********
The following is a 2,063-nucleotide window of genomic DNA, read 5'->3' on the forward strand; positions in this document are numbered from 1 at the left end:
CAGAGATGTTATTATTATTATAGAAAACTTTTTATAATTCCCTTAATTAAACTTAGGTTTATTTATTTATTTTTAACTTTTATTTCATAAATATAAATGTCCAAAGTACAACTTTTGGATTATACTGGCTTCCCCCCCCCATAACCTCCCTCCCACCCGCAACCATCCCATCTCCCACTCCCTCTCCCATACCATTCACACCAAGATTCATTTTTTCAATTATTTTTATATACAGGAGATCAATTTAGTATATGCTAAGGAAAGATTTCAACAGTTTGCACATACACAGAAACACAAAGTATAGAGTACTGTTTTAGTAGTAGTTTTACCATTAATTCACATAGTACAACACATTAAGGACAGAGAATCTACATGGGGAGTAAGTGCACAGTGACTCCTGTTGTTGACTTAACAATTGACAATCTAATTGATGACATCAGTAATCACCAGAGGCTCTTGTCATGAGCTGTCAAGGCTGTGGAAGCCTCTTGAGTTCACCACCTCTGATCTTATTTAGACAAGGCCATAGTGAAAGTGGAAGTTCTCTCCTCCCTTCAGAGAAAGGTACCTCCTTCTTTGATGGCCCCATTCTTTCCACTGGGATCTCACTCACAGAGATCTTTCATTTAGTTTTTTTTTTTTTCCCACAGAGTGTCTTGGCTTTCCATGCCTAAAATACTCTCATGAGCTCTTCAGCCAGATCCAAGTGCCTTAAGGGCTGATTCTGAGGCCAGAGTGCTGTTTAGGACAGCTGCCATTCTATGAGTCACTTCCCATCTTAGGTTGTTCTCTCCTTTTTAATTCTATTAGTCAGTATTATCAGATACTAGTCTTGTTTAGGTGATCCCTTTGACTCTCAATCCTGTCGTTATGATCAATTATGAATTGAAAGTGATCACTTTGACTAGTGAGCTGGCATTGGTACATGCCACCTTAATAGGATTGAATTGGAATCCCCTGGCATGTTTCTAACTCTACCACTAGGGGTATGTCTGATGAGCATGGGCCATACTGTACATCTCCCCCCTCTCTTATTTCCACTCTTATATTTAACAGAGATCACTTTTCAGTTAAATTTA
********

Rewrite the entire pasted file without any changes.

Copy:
The following is a 2,063-nucleotide window of genomic DNA, read 5'->3' on the forward strand; positions in this document are numbered from 1 at the left end:
CAGAGATGTTATTATTATTATAGAAAACTTTTTATAATTCCCTTAATTAAACTTAGGTTTATTTATTTATTTTTAACTTTTATTTCATAAATATAAATGTCCAAAGTACAACTTTTGGATTATACTGGCTTCCCCCCCCCATAACCTCCCTCCCACCCGCAACCATCCCATCTCCCACTCCCTCTCCCATACCATTCACACCAAGATTCATTTTTTCAATTATTTTTATATACAGGAGATCAATTTAGTATATGCTAAGGAAAGATTTCAACAGTTTGCACATACACAGAAACACAAAGTATAGAGTACTGTTTTAGTAGTAGTTTTACCATTAATTCACATAGTACAACACATTAAGGACAGAGAATCTACATGGGGAGTAAGTGCACAGTGACTCCTGTTGTTGACTTAACAATTGACAATCTAATTGATGACATCAGTAATCACCAGAGGCTCTTGTCATGAGCTGTCAAGGCTGTGGAAGCCTCTTGAGTTCACCACCTCTGATCTTATTTAGACAAGGCCATAGTGAAAGTGGAAGTTCTCTCCTCCCTTCAGAGAAAGGTACCTCCTTCTTTGATGGCCCCATTCTTTCCACTGGGATCTCACTCACAGAGATCTTTCATTTAGTTTTTTTTTTTTTCCCACAGAGTGTCTTGGCTTTCCATGCCTAAAATACTCTCATGAGCTCTTCAGCCAGATCCAAGTGCCTTAAGGGCTGATTCTGAGGCCAGAGTGCTGTTTAGGACAGCTGCCATTCTATGAGTCACTTCCCATCTTAGGTTGTTCTCTCCTTTTTAATTCTATTAGTCAGTATTATCAGATACTAGTCTTGTTTAGGTGATCCCTTTGACTCTCAATCCTGTCGTTATGATCAATTATGAATTGAAAGTGATCACTTTGACTAGTGAGCTGGCATTGGTACATGCCACCTTAATAGGATTGAATTGGAATCCCCTGGCATGTTTCTAACTCTACCACTAGGGGTATGTCTGATGAGCATGGGCCATACTGTACATCTCCCCCCTCTCTTATTTCCACTCTTATATTTAACAGAGATCACTTTTCAGTTAAATTTA